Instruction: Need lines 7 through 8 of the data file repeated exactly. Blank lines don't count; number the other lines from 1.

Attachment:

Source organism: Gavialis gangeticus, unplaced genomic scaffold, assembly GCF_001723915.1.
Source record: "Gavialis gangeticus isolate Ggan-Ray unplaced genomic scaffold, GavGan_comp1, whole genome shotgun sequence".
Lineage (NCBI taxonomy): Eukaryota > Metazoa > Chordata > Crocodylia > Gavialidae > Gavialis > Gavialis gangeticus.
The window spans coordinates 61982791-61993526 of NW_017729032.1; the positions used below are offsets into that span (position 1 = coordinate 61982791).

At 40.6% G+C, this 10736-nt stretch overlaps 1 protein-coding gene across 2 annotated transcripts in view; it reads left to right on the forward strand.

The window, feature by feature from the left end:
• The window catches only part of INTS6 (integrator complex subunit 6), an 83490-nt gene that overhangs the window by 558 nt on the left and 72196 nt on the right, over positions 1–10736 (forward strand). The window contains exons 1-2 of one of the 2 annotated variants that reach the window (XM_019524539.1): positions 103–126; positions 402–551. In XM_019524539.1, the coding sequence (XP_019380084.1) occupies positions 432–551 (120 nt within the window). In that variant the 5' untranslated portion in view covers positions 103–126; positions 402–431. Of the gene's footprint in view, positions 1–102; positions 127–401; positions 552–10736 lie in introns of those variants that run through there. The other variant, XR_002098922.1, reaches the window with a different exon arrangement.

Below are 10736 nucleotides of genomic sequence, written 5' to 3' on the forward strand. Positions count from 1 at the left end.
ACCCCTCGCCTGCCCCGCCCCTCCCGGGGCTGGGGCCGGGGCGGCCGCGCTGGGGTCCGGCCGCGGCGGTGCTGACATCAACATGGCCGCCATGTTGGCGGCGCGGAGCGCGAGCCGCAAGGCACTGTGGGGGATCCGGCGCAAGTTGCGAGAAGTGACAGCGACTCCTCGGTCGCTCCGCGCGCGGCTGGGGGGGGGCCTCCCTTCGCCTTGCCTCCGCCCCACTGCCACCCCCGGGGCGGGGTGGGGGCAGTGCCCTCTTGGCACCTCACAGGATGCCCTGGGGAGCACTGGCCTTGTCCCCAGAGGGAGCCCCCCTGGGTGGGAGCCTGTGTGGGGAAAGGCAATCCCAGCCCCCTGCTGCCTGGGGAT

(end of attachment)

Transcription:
• The window catches only part of INTS6 (integrator complex subunit 6), an 83490-nt gene that overhangs the window by 558 nt on the left and 72196 nt on the right, over positions 1–10736 (forward strand). The window contains exons 1-2 of one of the 2 annotated variants that reach the window (XM_019524539.1): positions 103–126; positions 402–551. In XM_019524539.1, the coding sequence (XP_019380084.1) occupies positions 432–551 (120 nt within the window). In that variant the 5' untranslated portion in view covers positions 103–126; positions 402–431. Of the gene's footprint in view, positions 1–102; positions 127–401; positions 552–10736 lie in introns of those variants that run through there. The other variant, XR_002098922.1, reaches the window with a different exon arrangement.

Below are 10736 nucleotides of genomic sequence, written 5' to 3' on the forward strand. Positions count from 1 at the left end.